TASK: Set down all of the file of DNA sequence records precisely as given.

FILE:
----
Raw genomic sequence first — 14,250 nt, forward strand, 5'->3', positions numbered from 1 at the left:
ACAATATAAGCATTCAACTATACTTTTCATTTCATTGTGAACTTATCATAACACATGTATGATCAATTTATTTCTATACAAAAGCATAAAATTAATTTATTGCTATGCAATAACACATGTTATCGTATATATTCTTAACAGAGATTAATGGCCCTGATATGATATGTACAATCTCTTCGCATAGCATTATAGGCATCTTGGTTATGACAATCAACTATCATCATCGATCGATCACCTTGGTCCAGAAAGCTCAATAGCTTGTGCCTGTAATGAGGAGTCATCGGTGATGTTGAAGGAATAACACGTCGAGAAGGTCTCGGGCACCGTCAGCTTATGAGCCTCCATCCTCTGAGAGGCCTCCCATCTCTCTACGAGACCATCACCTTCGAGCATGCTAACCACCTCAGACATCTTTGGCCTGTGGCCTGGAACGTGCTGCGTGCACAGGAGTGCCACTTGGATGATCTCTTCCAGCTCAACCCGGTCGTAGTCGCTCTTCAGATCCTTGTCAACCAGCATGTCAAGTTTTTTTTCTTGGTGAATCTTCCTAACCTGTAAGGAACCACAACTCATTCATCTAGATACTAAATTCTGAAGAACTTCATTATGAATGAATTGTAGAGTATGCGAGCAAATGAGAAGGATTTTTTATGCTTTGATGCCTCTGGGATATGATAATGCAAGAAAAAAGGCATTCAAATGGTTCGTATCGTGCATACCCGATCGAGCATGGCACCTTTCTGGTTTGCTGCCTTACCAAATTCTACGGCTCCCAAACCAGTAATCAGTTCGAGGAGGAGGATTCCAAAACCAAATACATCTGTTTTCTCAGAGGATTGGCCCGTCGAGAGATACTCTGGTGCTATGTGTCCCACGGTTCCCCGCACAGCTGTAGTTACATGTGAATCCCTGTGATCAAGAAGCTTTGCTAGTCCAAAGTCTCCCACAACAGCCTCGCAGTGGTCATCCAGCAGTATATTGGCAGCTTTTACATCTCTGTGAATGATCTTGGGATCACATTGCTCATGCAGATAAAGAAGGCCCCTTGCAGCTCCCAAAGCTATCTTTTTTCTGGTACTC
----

Raw genomic sequence first — 14,250 nt, forward strand, 5'->3', positions numbered from 1 at the left:
ACAATATAAGCATTCAACTATACTTTTCATTTCATTGTGAACTTATCATAACACATGTATGATCAATTTATTTCTATACAAAAGCATAAAATTAATTTATTGCTATGCAATAACACATGTTATCGTATATATTCTTAACAGAGATTAATGGCCCTGATATGATATGTACAATCTCTTCGCATAGCATTATAGGCATCTTGGTTATGACAATCAACTATCATCATCGATCGATCACCTTGGTCCAGAAAGCTCAATAGCTTGTGCCTGTAATGAGGAGTCATCGGTGATGTTGAAGGAATAACACGTCGAGAAGGTCTCGGGCACCGTCAGCTTATGAGCCTCCATCCTCTGAGAGGCCTCCCATCTCTCTACGAGACCATCACCTTCGAGCATGCTAACCACCTCAGACATCTTTGGCCTGTGGCCTGGAACGTGCTGCGTGCACAGGAGTGCCACTTGGATGATCTCTTCCAGCTCAACCCGGTCGTAGTCGCTCTTCAGATCCTTGTCAACCAGCATGTCAAGTTTTTTTTCTTGGTGAATCTTCCTAACCTGTAAGGAACCACAACTCATTCATCTAGATACTAAATTCTGAAGAACTTCATTATGAATGAATTGTAGAGTATGCGAGCAAATGAGAAGGATTTTTTATGCTTTGATGCCTCTGGGATATGATAATGCAAGAAAAAAGGCATTCAAATGGTTCGTATCGTGCATACCCGATCGAGCATGGCACCTTTCTGGTTTGCTGCCTTACCAAATTCTACGGCTCCCAAACCAGTAATCAGTTCGAGGAGGAGGATTCCAAAACCAAATACATCTGTTTTCTCAGAGGATTGGCCCGTCGAGAGATACTCTGGTGCTATGTGTCCCACGGTTCCCCGCACAGCTGTAGTTACATGTGAATCCCTGTGATCAAGAAGCTTTGCTAGTCCAAAGTCTCCCACAACAGCCTCGCAGTGGTCATCCAGCAGTATATTGGCAGCTTTTACATCTCTGTGAATGATCTTGGGATCACATTGCTCATGCAGATAAAGAAGGCCCCTTGCAGCTCCCAAAGCTATCTTTTTTCTGGTACTC